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18

In classical theory, the necessity or lack thereof of a particular chord member is generally determined by the note's tendency to lead to another note. That tendency comes most often from the interval of an augmented fourth or diminished fifth. Enharmonically, those intervals are the same, but in context, they are not, and they resolve differently. In a ...


12

The technical term for the scale seems to be the Minor "Gypsy" Scale and it is also known as the Flamenco Mode. The basic idea is it is a combination of two Phrygian Dominant tetrachords, or a Phrygian Dominant with a Major 7th scale degree. Here are the links that show both scales match the pattern above and includes the root scale of it the Phrygian ...


12

Well, first of all, a unison is an interval ; as such, it makes sense to want to designate is, as you would do with any concept. Especially as it is used in real life. You sometime play with other people. In an orchestra, for example, chords are usually played across several parts. Several parts could very well be playing the same note in a chord, and you ...


11

Well, a musical chord is by definition a collection of two or more notes sounding simultaneously. So, mathematically, in the usually used 12-tone pitch system of Western/pop/jazz music, there are 2^11 - 1 = 2047 different possible combinations of pitch classes modulo transposition (2^11 is the number of ways additional tones can be added once you fix a root ...


10

Sure, chords can contain major and minor thirds at the same time! We see 'em all the time in jazz. I call it a major-minor chord (which however is quite different from a major-minor seventh chord). It's also called a mixed-third chord. In jazz chords you will also sometimes see it notated as a ♯9 instead of as a ♭3, though that implies a slightly different ...


9

There is exactly one note that is a diminished 3rd above Db: Fb. Db to Eb is not a diminished third, it is a major second. Those comments are wrong. This question explains the difference between two enharmonically equivalent notes.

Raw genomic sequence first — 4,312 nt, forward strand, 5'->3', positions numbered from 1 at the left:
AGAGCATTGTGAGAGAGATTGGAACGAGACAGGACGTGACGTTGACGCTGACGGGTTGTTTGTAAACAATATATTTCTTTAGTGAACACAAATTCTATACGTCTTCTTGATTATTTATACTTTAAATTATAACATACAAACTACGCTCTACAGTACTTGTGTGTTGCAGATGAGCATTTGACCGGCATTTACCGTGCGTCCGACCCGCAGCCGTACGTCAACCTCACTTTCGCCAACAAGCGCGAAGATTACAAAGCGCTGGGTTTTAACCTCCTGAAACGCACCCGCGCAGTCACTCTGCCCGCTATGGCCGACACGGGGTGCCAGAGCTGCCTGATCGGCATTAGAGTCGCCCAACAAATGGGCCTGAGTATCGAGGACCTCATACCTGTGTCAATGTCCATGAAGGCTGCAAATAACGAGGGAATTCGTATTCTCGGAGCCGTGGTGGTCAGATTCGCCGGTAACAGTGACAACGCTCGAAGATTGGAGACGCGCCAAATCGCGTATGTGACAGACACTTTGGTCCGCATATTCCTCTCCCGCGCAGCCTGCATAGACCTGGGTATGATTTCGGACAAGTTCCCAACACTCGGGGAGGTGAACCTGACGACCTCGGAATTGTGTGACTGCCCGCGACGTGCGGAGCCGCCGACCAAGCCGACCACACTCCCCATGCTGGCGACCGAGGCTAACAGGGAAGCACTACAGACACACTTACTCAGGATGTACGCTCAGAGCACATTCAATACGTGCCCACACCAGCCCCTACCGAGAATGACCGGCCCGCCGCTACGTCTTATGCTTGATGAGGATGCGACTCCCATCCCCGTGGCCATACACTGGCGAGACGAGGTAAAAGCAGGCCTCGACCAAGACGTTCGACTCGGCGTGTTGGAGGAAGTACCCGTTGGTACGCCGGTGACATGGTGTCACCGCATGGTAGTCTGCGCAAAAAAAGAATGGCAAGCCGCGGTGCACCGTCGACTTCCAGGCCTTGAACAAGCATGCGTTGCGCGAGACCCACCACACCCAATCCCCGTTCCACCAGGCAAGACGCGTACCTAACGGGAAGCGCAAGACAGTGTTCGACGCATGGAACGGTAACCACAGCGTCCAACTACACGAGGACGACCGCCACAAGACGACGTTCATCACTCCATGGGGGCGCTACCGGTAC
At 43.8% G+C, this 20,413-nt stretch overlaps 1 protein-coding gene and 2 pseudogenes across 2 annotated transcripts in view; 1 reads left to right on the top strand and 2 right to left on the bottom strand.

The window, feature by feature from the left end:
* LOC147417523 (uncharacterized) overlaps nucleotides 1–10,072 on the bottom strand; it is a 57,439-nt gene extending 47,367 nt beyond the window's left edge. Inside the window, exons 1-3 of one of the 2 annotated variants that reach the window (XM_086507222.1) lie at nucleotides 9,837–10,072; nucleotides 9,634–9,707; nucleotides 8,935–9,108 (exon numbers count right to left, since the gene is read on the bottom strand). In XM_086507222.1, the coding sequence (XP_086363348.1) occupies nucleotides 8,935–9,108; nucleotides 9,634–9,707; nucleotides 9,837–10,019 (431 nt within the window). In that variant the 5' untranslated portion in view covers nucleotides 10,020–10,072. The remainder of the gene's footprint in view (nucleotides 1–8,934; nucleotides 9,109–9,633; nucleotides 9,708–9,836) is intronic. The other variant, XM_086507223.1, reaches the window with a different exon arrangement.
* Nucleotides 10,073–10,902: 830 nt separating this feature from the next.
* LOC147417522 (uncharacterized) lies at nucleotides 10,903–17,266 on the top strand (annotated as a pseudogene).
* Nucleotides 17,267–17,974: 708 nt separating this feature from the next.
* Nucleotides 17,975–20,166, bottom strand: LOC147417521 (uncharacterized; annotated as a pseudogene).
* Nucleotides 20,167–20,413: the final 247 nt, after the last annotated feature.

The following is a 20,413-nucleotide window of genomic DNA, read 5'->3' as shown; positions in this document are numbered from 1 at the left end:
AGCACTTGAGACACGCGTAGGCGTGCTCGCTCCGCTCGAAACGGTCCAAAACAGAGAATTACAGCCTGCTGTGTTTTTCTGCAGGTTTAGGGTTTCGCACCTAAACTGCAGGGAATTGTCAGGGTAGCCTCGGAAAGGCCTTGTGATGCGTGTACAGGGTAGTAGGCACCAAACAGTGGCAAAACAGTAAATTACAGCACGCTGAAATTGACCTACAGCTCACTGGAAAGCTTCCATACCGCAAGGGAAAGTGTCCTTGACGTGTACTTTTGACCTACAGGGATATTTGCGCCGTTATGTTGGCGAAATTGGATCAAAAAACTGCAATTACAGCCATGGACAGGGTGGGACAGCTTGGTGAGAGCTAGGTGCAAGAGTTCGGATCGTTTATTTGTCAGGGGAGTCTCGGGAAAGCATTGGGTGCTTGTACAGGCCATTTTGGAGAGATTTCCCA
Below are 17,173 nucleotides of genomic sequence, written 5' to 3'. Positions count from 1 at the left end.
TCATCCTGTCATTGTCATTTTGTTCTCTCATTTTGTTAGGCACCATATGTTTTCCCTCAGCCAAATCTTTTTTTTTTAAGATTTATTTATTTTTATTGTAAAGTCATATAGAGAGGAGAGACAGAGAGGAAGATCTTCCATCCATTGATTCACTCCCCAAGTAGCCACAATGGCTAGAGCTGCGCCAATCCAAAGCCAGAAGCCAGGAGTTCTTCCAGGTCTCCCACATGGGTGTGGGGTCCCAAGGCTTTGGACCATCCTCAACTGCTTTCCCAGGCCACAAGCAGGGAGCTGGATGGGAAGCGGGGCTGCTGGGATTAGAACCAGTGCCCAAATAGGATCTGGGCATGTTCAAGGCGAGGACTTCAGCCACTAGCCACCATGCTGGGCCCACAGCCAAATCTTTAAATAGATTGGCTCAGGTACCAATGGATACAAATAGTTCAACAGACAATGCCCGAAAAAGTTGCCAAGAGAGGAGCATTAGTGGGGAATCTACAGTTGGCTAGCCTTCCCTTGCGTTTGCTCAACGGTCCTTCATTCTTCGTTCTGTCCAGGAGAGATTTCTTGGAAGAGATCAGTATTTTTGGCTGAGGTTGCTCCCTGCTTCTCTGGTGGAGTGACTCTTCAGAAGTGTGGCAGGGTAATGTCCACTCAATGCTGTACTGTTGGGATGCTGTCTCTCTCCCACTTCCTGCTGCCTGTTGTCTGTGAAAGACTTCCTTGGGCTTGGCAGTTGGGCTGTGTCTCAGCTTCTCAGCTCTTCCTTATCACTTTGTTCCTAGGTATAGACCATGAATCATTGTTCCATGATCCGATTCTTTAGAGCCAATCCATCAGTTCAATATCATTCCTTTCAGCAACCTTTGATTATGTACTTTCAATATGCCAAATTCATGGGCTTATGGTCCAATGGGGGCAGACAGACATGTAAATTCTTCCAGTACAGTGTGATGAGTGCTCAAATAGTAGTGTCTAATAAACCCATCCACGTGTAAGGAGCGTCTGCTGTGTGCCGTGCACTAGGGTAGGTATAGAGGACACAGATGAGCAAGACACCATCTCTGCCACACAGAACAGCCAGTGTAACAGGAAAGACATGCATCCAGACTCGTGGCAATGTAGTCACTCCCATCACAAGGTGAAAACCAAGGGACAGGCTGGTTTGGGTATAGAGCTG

9

In classical Western music theory, each diatonic scale contains seven notes, and each of the notes must be assigned a different note name. (So one also does not write CX for the D in the C major scale.) In non-equal temperament, C# and Db may in fact be two different pitches, and a diatonic scale that contains a C must not also contain a C#. In more ...


9

A major triad does not contain "a minor third followed by a major third" and a minor triad does not contain "a major third followed by a major third". A major triad contains the root, major third, fifth. A minor triad contains the root, minor third, fifth. Or, counting in semitones: Major triad: root, root + 4, root + 7 Minor triad: root, root + 3, ...


7

Other, better music theory people than me should give their opinion on this, but here's my thought: In certain cases, the proper name of a chord can depend on its function in the chord progression where you find it. In other words, a certain group of notes in a certain voicing in one key and chord progression would properly be named differently if found in ...


7

What I am going to write below is just simple jazz harmony fundamentals, and should naturally be considered as school stuff ! You have to understand the role of each voice in a chord, to define what should be played, and what can be omitted. Mandatory voices The root note defines the root of the chord, and must be played globally. I mean, if you have a ...


6

A chord does not have to be made up of thirds. A chord is by definition two or more notes heard as if sounded simultaneously. Not all chords have three notes either. There are dyads (two notes), triads (three), tetrachords (four), pentachords (five), and hexachords (six). There's no limit on the number of notes, and also, by definition, there's no limits on ...


6

An article by Joe Monzo at http://tonalsoft.com/enc/s/savart.aspx defines the savart as 1/300 of an octave. A savart is calculated as the 300th root of 2, or 2(1/300), with a ratio of approximately 1:1.002313162. It is an irrational number. A savart has an interval size of approximately 4 cents. savart = 1000log10(f2/f1) cents = 1200log2(f2/f1)


6

Personally, I prefer to call this aural skills phenomenon "absolute pitch," (AP) and only make use of the name "perfect pitch" when the level of skill is indeed at that point where it can not be distinguished from perfection. I was recently told that I should not always rely on my memory because it doesn't show as much "talent" as it would with a tuning ...


6

Maqam Suzidil (not a very Western name, but if you try to understand Turkish music, this might get you somewhere) says this and some other sites. Looks like they (Arabic, Persian, Turkish) have an interesting way of classifying the scales by decomposing them into (usually) tetrachords which all have their own "personality". I didn't explore this much but ...


6

I really think the answer to this question has most to do with how music is composed. Tonal composers are not really thinking at all about the math behind the intervals; they're thinking about the sounds. Another way of looking at this is that all tonal music is scale-based, and when playing a scale from bottom to top you number the notes starting from 1. ...


5